TSA Scanners are Safe Study Author Recants
I wrote a couple of weeks ago about a new study purporting to show that TSA X-ray scanners are safe. My point was that the study seemed to suggest quite the opposite, and I disagreed with the newspaper headline conclusions.
Now, in an interesting twist, the study’s principal author has written a letter to the LA Times (perhaps where she was first quoted) to say that she did not mean to imply the xray machines were safe. She also politely points out her analysis seems to contradict some TSA claims – the TSA have said the radiation didn’t go beyond the skin, she is saying the radiation goes in further and into vital organs.
Here’s her letter which is polite but clear in its intent.
Captain Kirk Suspected of Terrorism – Drops His Trousers
Poor old William Shatner – or as many of us will always think of him, Captain Kirk from the original Star Trek series. Others of us will think of him as the Priceline guy, or maybe TJ Hooker, or one of his many other long time starring roles on television. No matter how people think of him, you’d think that no-one would think of him as a potential terrorist (surely that would be contrary to the Prime Directive!).
But while going through airport security at LAX on Thursday, he was singled out for secondary screening, and in the confusion, ummm, his trousers fell down.
Oh – did I mention that Shatner is, these days, 81. I thought the TSA had triumphantly announced, only a couple of weeks ago, that it would go easy on the more elderly travelers. Apparently ‘going easy’ is a relative term.
TSA Screener Violates TSA Policy, Desecrates Dead Man’s Ashes, Laughs at Grandson
Here’s a story that is so appallingly bad it is hard to know where to start or stop. I’ll simply suggest you read the article about what happened, here.
Illegal, Inappropriate, and Naughty, Yes. But a Terroristic Threat? Not in a Million Years
This story would normally be well placed in our ‘And Lastly This Week…’ section – you need to read it to understand the humorous ridiculousness of an altercation between a 72 year old man and his neighbor.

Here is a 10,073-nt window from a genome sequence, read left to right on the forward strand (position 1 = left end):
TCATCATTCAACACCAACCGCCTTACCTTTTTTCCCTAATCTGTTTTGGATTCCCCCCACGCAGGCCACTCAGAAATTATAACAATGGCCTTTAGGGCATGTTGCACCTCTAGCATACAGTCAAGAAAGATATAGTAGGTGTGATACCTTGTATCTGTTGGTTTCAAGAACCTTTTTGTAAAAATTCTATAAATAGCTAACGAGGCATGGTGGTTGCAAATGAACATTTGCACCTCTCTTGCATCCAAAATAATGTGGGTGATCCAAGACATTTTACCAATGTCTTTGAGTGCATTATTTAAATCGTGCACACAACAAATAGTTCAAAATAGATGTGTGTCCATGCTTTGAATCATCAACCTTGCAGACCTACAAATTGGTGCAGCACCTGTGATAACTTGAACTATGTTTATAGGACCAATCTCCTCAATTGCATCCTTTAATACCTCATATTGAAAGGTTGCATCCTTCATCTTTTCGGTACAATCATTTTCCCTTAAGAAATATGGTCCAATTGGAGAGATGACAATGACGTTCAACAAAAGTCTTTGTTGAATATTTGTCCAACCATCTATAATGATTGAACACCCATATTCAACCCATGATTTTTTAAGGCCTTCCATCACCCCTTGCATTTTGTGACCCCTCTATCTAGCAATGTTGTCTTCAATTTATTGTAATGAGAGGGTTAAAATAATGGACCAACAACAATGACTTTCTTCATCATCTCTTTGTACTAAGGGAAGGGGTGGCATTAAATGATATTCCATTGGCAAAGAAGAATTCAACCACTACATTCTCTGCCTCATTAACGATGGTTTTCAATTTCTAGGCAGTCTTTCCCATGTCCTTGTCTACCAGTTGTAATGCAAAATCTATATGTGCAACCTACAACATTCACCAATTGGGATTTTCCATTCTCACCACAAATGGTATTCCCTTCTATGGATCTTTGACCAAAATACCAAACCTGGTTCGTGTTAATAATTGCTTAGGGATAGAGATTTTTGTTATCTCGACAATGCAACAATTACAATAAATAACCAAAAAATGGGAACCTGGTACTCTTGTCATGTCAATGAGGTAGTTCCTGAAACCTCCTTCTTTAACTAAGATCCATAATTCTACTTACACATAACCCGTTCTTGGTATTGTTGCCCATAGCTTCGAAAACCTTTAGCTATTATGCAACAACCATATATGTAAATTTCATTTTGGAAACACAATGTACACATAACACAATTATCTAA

The man was rightly arrested and charged with various crimes. But, one of the crimes he was charged with is ‘Making Terroristic Threats’. How can that be possible? He had a tiny underpowered pistol and was in an altercation with one other man who had, it seems, deliberately provoked the confrontation. Are such things now to be held as terroristic threats? Is a six shot .32 caliber pistol now a ‘weapon of mass destruction’?
What’s next on the list of acts deemed to be terroristic threats? Being late returning library books? Read the story and weep for our country’s loss of common sense and proportion.
And Lastly This Week…..
We’ve the July 4 holiday just around the corner. Unfortunately, it is on a Wednesday this year, so there’s a tangible level of temptation for some people to ‘throw a sickie’ and take another day or two off to extend the break.
Talking about sickies, there’s nothing worse than getting sick on vacation, is there? It always seems like such a waste of time – to spend precious vacation time unwell. But such is life, and most of us accept the random pricks of (mis)fortune and get on with our lives.
But most of us don’t live in Europe. If you need another vivid example of the problems that Europe is beset with, and why it is cheaper for Airbus to assemble planes in the US than the EU, think about this recent European Court of Justice decision (the equivalent of our Supreme Court, sort of) that held workers are entitled to extra compensating vacation time if they get sick during their regular vacation days.
For once, however, the NY Times adds a brilliant bit of snark when it says, at the end of the article, that the new right doesn’t extend to the 25% of adult Spaniards who are unemployed.
Until next week, please enjoy safe travels, have a great 4 July with lots of fireworks, bunting, beer, and barbeque – and good health on your next vacation (unless you’re European).